How to Become a Thought Leader

Whilst your company’s marketing activity will help it to grow in terms of awareness, size and sales, another effective means of gathering attention is by becoming a thought leader. This usually applies to the owner or CEO of a business but can also extend to other key members of the team, such as the marketing manager, finance director, HR administrator, and so on.

The term thought leader is a relatively new one, as it came into existence as a result of the social media age. Whilst most professionals share ideas and updates on LinkedIn and through blogs, thought leaders are those who go above and beyond to educate, inspire and drive positive change. Prime examples are Seth Godin, who has also written multiple books on business tactics, Tony Robbins, a popular self-help motivator, and of course global tycoons such as Bill Gates and Mark Zuckerberg. However, anyone at all can become a thought leader over time if their content is so strong that it goes viral.

If you think you have the talent to become a thought leader in your field, whether that’s sales, marketing, business management or anything else, here are some tips to get you started.


Find your niche

Thought leaders very rarely talk about all different topics, or if they do they’re always tied together by a central theme. For instance, discussing business could cover everything from lead generation to ethical operations, whereas focusing on public relations specifically will mean that your content is more concentrated.

The easiest way to find your niche is to think about what truly drives you to succeed – by playing to your strengths and thinking of new ways to explore a subject, you’ll discover that your posts are consistent, engaging and useful to those who read them.


Decide on your type of content

There are many different types of digital content, with thought leaders usually choosing written articles that are posted on LinkedIn as their main body of work. Still, there’s a lot of wiggle room here, as you could also create videos, infographics, podcasts, webinars and anything else that you believe will effectively convey your thoughts.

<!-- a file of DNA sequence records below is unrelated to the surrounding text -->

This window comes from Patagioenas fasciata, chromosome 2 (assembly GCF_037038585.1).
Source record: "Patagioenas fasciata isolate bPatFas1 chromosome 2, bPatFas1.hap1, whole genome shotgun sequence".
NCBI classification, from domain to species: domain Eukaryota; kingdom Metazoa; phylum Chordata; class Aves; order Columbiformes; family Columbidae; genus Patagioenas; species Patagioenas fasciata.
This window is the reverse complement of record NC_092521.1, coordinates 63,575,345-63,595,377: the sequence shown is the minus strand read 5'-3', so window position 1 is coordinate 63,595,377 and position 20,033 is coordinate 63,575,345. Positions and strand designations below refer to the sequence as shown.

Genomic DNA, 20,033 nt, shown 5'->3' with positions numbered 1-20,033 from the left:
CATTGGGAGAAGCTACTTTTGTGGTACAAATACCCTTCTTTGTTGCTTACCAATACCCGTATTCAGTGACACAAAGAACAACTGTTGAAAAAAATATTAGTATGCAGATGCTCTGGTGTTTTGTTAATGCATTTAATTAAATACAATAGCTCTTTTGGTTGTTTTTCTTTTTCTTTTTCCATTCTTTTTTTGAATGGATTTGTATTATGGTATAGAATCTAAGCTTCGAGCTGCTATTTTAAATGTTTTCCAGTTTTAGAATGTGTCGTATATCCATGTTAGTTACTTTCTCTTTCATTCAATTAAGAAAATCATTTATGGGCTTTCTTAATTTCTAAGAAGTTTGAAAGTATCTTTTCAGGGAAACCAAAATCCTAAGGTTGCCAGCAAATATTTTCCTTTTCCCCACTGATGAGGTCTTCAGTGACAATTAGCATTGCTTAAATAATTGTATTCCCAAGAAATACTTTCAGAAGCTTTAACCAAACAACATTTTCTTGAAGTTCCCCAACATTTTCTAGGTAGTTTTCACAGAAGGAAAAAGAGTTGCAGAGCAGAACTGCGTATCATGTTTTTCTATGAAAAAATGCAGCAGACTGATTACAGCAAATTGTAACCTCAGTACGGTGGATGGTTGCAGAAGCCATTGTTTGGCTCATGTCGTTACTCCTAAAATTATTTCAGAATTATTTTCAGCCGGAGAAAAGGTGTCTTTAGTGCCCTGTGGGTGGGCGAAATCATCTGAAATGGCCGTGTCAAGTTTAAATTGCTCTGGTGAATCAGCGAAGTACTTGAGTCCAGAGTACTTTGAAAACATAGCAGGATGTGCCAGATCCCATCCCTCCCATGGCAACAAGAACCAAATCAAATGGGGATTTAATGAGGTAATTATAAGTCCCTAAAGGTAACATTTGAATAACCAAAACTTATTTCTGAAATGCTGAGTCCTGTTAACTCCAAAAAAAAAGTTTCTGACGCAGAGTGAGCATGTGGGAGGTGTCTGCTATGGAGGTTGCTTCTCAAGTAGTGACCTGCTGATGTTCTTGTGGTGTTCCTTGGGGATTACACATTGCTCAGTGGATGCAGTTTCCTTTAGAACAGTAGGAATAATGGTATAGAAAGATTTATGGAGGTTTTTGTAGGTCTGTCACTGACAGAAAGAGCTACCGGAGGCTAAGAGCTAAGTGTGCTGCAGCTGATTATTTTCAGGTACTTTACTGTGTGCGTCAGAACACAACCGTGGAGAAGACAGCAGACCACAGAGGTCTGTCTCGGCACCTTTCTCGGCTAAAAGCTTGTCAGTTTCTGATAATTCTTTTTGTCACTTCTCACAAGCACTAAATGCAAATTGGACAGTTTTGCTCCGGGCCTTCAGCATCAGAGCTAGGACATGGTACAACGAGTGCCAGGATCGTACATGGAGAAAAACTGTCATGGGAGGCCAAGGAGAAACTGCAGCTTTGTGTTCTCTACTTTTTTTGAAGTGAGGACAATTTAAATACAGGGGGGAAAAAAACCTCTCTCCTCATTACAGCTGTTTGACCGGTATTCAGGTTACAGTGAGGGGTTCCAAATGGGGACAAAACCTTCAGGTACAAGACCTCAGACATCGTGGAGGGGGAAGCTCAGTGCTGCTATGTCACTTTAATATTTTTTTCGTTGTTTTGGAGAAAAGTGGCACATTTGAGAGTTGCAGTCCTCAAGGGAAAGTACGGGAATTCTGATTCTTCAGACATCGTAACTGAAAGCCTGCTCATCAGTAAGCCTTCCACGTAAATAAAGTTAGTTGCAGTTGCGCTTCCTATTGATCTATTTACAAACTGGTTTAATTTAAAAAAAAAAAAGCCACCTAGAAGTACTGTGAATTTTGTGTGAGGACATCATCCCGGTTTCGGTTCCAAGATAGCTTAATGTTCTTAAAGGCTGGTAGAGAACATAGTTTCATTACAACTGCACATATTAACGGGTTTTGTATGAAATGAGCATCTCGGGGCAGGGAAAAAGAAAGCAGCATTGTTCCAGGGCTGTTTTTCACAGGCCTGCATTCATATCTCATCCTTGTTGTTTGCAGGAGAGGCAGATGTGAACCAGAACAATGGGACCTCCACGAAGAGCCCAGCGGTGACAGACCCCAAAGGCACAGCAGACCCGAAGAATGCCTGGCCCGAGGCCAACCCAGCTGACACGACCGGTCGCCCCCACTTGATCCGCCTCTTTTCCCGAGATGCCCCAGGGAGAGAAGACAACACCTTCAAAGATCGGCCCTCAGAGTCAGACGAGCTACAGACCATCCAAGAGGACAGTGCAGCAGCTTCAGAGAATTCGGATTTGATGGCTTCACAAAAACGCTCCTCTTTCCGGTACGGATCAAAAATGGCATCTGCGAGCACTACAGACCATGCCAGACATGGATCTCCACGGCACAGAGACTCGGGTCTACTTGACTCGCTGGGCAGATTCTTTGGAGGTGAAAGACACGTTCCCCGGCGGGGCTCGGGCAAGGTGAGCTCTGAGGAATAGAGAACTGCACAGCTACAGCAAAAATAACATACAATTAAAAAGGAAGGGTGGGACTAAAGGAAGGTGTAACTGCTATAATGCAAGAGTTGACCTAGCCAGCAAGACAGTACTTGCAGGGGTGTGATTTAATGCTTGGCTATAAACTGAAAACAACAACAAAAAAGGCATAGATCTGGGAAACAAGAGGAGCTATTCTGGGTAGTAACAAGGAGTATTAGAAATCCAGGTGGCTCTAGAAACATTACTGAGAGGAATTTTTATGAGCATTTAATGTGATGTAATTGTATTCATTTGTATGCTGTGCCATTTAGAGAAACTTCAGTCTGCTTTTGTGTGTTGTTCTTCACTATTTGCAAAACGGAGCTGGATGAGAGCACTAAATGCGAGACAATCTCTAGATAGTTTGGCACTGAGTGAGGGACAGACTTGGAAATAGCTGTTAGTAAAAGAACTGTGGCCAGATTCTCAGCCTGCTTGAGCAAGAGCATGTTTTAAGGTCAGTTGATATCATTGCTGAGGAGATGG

Whilst there’s always the opportunity to diversify your content format further down the line, the best way to begin is to choose one for starters and then expand naturally. The worst thing you could do is make a large variety all at once, only to then let some of your channels wind down due to lack of activity or interactions.


Personal brand is key

Due to thought leaders often being individuals within a company, rather than the company itself, your personal brand needs to look sharp. This means a profile photo taken by an expert, thorough proofreading before posting anything, attractive photography so that your articles have a visual draw (free stock image sites such as pexels.com and unsplash.com are excellent for this), and a consistent voice across all of your channels.

If your LinkedIn is a great resource for other professionals but your Twitter is barely updated or amateurish, you could miss out on potentially hundreds or even thousands of new followers. If you’d rather use your other social media accounts for personal use, it’s worth creating secondary versions for your thought leadership, just make sure to clearly differentiate them in your bios.


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